The Internet, Policy & Politics Conferences

Oxford Internet Institute, University of Oxford

Namhee Hong, Kiheon Kang: New Censorship and Economic Governmentality by Platforms in South Korea Since 2008

Nam-hee Hong, Yonsei Communication Research Center

Ki-heon Kang, JoongAng Daily Newspaper

A noticeable phenomenon in South Korea since 2008, during which the conservative party came into power, is the governance through individual media, such as smartphones and SNS. Similar cases have been observed outside of South Korea. The recent uproar over the FBI’s request for a backdoor to Apple Inc. is just one example. Many states around the world have demanded personal data from the private sector in the wake of social crises.

Moreover, it has been revealed by the whistleblower Snowden that NSA is collecting personal data from platforms such as Google, Amazon and Facebook. Based on these cases, this paper offers a critical perspective on governing of individuals by the state through technology and platform companies. New censorship is used as an umbrella term for the aforementioned cases, and the process of new censorship is investigated in the context of economic governmentality proposed by Foucault(1977-78). In particular, the separate ruling of individuals via platforms reduces the people’s resistance and functions as a more discreet form of state governmentality. In this paper, the term ‘economic’means both effective and private. In other words, economic governance introduces laws of economy (market area) for the state to govern and assigns a function to the market as an infrastructure of governance. Several cases of new censorship are analyzed and theorized from a critical point of view. Especially, we discuss about 'temporary measures' in South Korea by Korean Communications Standards Commission through platform businesses.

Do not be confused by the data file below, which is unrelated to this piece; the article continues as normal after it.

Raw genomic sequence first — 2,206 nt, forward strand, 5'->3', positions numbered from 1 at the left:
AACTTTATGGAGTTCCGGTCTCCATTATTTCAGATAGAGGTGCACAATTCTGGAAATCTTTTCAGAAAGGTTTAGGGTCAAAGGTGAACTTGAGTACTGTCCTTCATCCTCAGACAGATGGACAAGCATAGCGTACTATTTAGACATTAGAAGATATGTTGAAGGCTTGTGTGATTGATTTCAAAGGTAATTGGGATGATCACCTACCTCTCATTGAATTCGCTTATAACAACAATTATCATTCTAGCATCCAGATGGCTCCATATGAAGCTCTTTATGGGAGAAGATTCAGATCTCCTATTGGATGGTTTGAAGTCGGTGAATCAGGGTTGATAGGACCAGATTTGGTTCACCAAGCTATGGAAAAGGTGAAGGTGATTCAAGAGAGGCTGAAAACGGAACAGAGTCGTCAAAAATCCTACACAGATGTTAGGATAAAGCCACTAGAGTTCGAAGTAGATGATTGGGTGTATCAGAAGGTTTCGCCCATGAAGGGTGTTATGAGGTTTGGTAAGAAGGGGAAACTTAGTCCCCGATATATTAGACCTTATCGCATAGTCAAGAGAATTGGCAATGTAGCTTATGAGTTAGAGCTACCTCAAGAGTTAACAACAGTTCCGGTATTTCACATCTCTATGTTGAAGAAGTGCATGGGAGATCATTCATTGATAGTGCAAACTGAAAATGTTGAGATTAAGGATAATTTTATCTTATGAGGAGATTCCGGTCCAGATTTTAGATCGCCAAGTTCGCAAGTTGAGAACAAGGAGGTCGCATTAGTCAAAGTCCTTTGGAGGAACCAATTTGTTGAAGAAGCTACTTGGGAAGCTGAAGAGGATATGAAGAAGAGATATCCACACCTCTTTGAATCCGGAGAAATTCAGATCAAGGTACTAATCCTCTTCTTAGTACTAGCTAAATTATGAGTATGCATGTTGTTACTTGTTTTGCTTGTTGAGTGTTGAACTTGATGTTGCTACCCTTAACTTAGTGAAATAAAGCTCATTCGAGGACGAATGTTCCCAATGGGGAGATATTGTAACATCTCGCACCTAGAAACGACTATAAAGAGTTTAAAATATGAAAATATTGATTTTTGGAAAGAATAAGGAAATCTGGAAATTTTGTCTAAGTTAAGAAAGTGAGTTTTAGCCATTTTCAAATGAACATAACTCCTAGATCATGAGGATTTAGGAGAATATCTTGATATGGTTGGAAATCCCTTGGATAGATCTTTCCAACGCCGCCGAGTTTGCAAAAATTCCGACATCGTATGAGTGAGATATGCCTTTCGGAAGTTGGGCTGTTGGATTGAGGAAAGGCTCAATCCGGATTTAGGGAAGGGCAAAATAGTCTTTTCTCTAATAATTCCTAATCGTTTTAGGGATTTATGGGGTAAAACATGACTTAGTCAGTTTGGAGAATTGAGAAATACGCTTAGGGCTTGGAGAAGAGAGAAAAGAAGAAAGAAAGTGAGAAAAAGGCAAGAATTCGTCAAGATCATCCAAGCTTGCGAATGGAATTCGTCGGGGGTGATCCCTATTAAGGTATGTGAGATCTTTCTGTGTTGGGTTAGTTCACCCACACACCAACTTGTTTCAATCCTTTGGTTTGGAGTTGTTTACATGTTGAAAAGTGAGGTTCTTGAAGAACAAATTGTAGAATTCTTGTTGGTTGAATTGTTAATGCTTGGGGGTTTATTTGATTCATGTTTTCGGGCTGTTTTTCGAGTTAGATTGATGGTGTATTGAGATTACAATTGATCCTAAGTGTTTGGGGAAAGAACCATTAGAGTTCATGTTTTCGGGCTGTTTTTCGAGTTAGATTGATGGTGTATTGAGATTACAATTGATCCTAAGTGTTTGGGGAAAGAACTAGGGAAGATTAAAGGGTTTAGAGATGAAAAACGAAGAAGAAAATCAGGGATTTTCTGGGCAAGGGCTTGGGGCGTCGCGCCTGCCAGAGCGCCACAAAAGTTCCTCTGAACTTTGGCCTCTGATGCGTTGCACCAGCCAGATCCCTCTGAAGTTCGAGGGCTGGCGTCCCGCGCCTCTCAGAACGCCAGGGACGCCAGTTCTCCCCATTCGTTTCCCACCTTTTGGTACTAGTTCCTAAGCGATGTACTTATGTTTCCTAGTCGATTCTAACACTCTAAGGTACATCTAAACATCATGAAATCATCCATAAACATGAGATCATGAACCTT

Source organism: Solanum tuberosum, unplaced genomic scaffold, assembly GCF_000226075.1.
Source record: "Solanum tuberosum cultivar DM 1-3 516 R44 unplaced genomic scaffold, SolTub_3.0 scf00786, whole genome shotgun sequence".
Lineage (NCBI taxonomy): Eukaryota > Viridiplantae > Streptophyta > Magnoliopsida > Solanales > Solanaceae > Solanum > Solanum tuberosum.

In most democratic countries, censorship is prohibited by the law. Censorship mainly refers to prior restraint by national authorities. However, although this formal definition of censorship is clear and distinct, it restricts the meaning of censorship at the same time. According to this definition, the term only holds if the legal definition of censorship is met and individual expression is withheld. There has been a surge of censorship through technology and platforms, which do not adhere to the legal definition of censorship. In addition, indirect regulation through technology or platform companies causes little resistance because the ways of operation are less obvious for the average citizen.

In South Korea, censorship through platforms is not unique to contemporary times. This phenomenon began since the early days of the Internet, with the Korea Internet Safety Commission establishing regulations on ‘rebellious communication.’In the 1990s, administrative authorities regulated specific expressions such as political expressions, speeches related to North Korea and obscenities. This kind of censorship targeting ""rebellious content"" began with former president Park Chung-hee-father of current President Park Geun-hye-under the pretext of ‘private autonomy.’This regulation was accomplished through Internet network operators and Internet service providers. These provisions were declared unconstitutional in 2001. However, the Korean Communications Standards Commission has continued monitoring ‘illegal’communication since 2008.